The Frugal Vegan Explained, Part 2: How to live on $3 or less a day

(This is a follow up of this post.)

I probably COULD spend a lot less on food, but choose not to, simply because it’s a financial priority for me to feed my family a variety of high quality plant foods. I know that’s somewhat of a luxury, especially when you find yourself in hard economic times. The first things to go if I had to trim my budget would be novelties like agave nectar, pure maple syrup, fresh herbs, spices, Soy/Rice ice creams, essentially non-essentials, the stuff that doesn’t really fill you up but are really nice condiments. Out of season produce and exotic, far-away fruits and veggies can also run up your grocery bill, but this is where buying local and in season really helps. The really expensive vegan stuff are the pre-packaged veggie burgers, vegetarian “chicken nuggets” and corn dogs, and other things that are highly processed and aren’t really all that great to make as staples of your diet anyway.

One of our favorite, easiest and cheapest meals: some variation on rice and beans (or in this case, quinoa, mexican style, and beans).

Grains and legumes, especially things like wheat, oats, rice, pinto beans, and lentils really go a long way, and if you’re looking to stretch your food budget try including at least one of these in most of your meals. Produce is more costly, but if you know what to buy and where to shop you can get a good deal. Bananas, apples, lettuce, and sometimes spinach are examples of produce that tends to go on sale frequently, and even when it’s not, the price still isn’t out of this world.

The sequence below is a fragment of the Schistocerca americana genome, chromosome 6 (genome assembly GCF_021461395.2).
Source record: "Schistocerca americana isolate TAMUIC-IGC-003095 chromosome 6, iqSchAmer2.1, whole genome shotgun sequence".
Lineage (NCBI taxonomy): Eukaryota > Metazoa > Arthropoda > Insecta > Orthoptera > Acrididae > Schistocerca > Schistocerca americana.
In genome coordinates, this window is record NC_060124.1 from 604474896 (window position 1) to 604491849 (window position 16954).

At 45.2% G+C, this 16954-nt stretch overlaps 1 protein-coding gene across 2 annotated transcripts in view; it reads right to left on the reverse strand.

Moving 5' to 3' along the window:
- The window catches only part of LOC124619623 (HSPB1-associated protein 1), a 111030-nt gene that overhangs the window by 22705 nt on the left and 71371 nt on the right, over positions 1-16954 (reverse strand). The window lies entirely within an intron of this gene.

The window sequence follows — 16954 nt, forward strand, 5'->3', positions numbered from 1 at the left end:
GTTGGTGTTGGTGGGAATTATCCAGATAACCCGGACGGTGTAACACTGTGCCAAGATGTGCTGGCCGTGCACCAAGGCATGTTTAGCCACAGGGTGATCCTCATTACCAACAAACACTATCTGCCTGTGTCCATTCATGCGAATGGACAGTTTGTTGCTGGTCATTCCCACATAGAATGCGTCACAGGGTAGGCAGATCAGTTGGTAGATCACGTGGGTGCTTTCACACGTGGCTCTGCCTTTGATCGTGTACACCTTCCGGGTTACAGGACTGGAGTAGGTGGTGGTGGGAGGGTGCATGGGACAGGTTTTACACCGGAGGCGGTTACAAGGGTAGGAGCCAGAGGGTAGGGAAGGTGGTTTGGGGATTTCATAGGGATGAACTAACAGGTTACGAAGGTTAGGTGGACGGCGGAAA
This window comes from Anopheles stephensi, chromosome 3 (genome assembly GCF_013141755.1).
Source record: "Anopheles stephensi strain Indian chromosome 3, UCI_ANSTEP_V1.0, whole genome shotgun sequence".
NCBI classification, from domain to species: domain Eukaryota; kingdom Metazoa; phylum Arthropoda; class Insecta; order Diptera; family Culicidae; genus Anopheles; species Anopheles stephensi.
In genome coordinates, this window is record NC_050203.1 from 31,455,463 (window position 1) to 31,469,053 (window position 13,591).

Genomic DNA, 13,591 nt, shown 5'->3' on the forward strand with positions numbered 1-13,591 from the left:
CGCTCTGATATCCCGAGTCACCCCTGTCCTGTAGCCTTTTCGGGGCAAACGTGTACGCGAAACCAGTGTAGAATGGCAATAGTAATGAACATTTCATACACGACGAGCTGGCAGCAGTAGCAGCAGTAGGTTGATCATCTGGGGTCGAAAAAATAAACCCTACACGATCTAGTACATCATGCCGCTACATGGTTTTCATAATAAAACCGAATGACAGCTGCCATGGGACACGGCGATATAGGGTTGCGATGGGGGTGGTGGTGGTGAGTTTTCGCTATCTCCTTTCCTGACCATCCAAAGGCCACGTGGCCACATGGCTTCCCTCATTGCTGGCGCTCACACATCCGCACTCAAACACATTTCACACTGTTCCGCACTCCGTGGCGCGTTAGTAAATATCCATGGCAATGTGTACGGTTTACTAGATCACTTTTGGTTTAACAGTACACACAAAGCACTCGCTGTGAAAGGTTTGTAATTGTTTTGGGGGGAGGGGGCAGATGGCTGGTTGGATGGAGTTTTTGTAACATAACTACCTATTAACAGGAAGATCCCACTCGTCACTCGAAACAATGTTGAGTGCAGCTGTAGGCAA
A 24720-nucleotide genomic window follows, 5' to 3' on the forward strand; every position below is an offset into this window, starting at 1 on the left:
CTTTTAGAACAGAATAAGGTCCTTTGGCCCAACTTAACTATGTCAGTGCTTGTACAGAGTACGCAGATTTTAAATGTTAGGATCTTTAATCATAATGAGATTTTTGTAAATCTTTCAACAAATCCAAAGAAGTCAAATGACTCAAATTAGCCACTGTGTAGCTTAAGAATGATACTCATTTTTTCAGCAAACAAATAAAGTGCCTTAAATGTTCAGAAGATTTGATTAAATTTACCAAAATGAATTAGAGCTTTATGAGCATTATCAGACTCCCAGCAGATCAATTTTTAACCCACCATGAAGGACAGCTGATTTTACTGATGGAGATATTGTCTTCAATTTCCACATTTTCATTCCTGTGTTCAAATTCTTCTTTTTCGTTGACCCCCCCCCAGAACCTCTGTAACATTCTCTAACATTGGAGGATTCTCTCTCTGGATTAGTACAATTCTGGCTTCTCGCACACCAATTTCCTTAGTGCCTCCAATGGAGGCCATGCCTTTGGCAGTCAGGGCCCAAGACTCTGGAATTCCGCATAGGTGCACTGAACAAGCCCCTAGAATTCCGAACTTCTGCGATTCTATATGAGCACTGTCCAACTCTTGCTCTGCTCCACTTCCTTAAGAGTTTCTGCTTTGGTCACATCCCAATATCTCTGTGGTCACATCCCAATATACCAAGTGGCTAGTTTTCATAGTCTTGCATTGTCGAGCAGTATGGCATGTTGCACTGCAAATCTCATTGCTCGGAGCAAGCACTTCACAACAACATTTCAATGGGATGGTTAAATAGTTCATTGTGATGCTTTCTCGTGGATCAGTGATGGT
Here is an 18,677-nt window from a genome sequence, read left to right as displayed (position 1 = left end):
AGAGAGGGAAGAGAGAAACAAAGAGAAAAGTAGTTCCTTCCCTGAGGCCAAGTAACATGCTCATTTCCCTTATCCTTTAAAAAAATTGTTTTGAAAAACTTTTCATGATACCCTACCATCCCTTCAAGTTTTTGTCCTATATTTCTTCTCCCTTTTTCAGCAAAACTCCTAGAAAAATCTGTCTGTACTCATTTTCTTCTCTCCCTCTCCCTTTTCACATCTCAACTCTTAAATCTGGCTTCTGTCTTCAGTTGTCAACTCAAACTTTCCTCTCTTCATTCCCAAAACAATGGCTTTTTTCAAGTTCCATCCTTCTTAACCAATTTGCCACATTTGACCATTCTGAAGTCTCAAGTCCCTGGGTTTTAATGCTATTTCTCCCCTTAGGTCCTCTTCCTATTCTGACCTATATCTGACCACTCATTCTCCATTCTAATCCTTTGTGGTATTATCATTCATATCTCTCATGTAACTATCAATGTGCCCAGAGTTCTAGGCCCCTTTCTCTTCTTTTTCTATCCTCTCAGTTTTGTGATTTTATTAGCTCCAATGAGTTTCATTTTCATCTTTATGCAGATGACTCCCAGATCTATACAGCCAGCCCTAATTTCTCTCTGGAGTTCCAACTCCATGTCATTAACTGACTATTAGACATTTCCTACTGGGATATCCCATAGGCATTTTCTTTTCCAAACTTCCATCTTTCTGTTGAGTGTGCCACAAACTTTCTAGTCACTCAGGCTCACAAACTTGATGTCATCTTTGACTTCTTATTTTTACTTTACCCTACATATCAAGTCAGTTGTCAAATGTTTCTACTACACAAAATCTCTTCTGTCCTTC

There’s a great article by Dr. McDougall on how to live on $3 or less (per person) a day on a vegan diet. Check it out, this is the most informative thing I could find on the subject of being frugal and vegan.


  1. StephenOlsonFamily
    on February 18, 2009 at 8:23 pm said:

    We always have the morning star (from Costco) in our house, and I keep the pre grilled chicken in our freezer for occasions when my husband wants it. He eats 95 percent meat/dairy free at home, and eats his meat at work. It works out great for us. THe key to sticking with this lifestyle is to educate yourself constantly, and have a support group (ie- this website) Flexibility is a good thing to have. I'm not as strict as Janae, I'm about 98 percent there. You might notice people freak out when they find out that you eat whole foods, no msg, no corn syrup, no milk etc. It's amazing how threatened they feel. I really could care less what other people eat. There's no right or wrong way. Eat what makes you feel good.

  2. Vegan Mothering
    on February 17, 2009 at 3:22 am said:

    I love all of the questions. I will try to answer best I can. Dr. McDougall is not LDS. As far as the Morningstar sausages go, as far as I can remember they are quite tasty. I don't use "alternative meat" very often, but it's a great transition food. I don't use oil, except to condition my cast iron skillet. I use both soy and rice milk and prefer either depending on what I'm doing. Soy is creamier, rice milk has a lighter taste.

  3. Abbie
    on February 17, 2009 at 2:40 am said:

    So sorry to be asking more. Do you ever use oil to bake or cook with? What about rice/soy milk? (for cooking) I read the side bar and won't be drinking it with a meal but just using it in recipes. Thoughts?

  4. Abbie
    on February 17, 2009 at 2:28 am said:

    I seriously need your email address. I have hundreds of questions. 🙂 My latest: What is your take/thought on Morningstar Farms Veggie Sausage Patties? I have had them numerous times and love them. I was just thinking of making a veggie pizza tomorrow for dinner and thought they might make a good topping. (Since I'll be missing my cheese) PS. I'm giving it a try. We had whole wheat tortillas and beans, veggies, brown rice, etc. tonight for dinner. Very filling and completely vegan. I'm also reading the China Study.

  5. Abbie
    on February 16, 2009 at 12:49 am said:

    Very good article. I liked it. Is he LDS? Still loving your blog.Side note. To create the link. Highlight the address as you have it on your webpage, then go and click on the button that looks like a link. A little box will pop up and you then type (or paste) the address in. That's it! Good luck.